Research into this patrol and its training is ongoing. The information below is published
from various sources and is by no means conclusive. If information is not
listed below it does not necessarily mean the information is not out there but normally means
CART researchers have not found it yet.
If you have any information on this patrol or can help with research in this area please do
At stand down Sussex was area 13 Arundel was part of group 3 under the Area Group Command of Captain A Cooper of
Small Dole, along with Small Dole, Goodwood, Stansted, North Stoke, Warningcamp, West Stoke,
Clapham,Wiston and Selsey (South Mundham) Patrols.
The Arundel Patrol consisted of seven members. The Patrol Leader was Frank Penfold, owner of
an agricultural engineering firm, who lived in Walberton to the west of Arundel. Frank Penfold began his Auxiliary
Unit career as a member of Lesley Drewett’s Goodward Patrol.
However, this was only for a few months until he was asked to form the Arundel Patrol.
The other members of the Patrol were George Cross, who worked for the Forestry Commission;
David Blackwood, a farm foreman at Walberton; George Birch, who worked for Frank Penfold as a blacksmith and
welder; Jim Lee, a farmer at Burton Mill Farm, South Stoke; and a man called H G Phillips who worked for the
Ministry of Supply. All the men did their basic training over one weekend at Coleshill.
Aiming to place all Auxiliers in their Patrols, CART has used the home addresses recorded on the nominal roll to
E D Pudduck of Arundel.
Though he could have been in another nearby Patrol.
Localised training took place in the surrounding area with live grenade practice in
Blackhurst chalk pit, and what the patrol termed “thuggery” was practised on Long Down near to Goodward patrol's
hideout. Often training involved neighbouring patrols. One combined mock attack took place on the radar station at
The video below was provided by atlas122155 a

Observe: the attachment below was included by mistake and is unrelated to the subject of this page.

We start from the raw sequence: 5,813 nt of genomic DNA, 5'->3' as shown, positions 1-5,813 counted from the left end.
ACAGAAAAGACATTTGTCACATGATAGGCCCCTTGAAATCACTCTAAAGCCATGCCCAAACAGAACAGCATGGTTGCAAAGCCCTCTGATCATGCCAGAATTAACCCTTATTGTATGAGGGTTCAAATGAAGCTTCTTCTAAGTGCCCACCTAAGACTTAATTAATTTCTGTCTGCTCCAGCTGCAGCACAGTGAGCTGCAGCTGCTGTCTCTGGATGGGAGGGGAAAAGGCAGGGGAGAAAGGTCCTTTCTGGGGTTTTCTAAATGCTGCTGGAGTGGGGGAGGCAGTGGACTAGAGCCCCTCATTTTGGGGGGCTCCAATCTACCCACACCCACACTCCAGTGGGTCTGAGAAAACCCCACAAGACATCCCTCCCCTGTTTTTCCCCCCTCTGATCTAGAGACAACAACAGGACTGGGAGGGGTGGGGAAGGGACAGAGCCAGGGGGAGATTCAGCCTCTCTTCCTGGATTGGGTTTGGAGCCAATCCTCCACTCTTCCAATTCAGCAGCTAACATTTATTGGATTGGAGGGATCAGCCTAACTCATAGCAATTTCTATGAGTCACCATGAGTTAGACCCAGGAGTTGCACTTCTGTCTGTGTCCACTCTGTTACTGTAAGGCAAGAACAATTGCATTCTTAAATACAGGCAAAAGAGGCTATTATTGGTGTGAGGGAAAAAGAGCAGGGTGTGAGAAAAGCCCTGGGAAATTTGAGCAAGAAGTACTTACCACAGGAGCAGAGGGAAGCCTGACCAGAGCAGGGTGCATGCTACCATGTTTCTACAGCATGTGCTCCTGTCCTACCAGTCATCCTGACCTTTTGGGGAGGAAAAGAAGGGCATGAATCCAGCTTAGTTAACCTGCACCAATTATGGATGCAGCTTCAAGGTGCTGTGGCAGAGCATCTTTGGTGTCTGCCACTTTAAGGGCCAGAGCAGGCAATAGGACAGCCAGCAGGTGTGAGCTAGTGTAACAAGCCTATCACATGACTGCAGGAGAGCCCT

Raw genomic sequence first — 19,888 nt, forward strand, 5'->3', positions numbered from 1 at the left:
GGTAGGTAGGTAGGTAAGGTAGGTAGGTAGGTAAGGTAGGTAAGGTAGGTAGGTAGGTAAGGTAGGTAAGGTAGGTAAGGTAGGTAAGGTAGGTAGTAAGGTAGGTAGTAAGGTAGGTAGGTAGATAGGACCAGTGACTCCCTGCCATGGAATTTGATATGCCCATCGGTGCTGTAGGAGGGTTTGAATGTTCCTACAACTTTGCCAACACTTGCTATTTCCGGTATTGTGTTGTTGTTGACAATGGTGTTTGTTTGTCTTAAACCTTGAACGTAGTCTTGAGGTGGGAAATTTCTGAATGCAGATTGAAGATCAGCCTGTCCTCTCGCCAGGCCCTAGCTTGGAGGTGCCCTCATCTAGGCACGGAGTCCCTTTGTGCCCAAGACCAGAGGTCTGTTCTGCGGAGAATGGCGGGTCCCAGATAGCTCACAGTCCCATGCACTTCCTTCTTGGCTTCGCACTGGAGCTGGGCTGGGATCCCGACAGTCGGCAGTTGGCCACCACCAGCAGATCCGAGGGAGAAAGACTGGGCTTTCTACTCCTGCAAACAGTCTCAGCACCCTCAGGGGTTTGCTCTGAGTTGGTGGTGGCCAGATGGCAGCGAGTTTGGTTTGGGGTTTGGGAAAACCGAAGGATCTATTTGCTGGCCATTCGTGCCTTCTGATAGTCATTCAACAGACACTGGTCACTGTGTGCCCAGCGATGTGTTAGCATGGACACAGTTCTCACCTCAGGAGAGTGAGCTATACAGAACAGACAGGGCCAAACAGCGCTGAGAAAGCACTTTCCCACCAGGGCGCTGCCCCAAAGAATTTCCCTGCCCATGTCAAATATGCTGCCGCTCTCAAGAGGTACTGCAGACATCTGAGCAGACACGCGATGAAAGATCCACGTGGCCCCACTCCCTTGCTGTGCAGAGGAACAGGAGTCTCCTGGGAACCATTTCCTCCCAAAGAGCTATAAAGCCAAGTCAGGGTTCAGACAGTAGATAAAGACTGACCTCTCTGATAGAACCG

YouTube member. CART was not involved with the filming and did not have any knowledge of it taking place. CART
would advise anyone wanting to view any Operational Base to ensure correct permission is obtained from the
The patrol’s hideout was sited near Houghton Forest and contained bunk beds, water, food,
ammunition and two metal dustbins full of explosives of various sorts. An emergency exit tunnel about
50ft long ran out from the hideout. Some 50 yards to the south was a small underground lookout, connected to
the hideout via a direct telephone line.
Former patrol leader Frank Penfold describes the various weapons which is patrol acquired
during its operational years. They had two Colt automatic pistols; a .35 and the larger .45. Frank recalled the .22
silenced rifle which they were told was for sniping at German commanders. In his opinion it would have been better
used on the tracker dogs sent to find the men. After the patrol was stood down, Frank kept several items of
equipment, though he now has only his fighting knife, the “Fairbairn Dagger”. When the men of Arundel Patrol were
issued with these knives, they found the handles too narrow, so wound them round with plastic tape to build up the
grip to a desired thickness.
We think this was one that was 'destroyed' by the Royal Engineers at the end of the war, both
the entrances were back filled but due to a collapse in the main chamber I could still get access.
Wire in the air vents, this was done to stop grenades from being dropped down.
For a detailed history of the Auxiliary Units in Sussex see Stewart Angell's book 'The Secret Sussex
Resistance'. Published by Middleton Press ISBN 1 873793 820 and available in our shop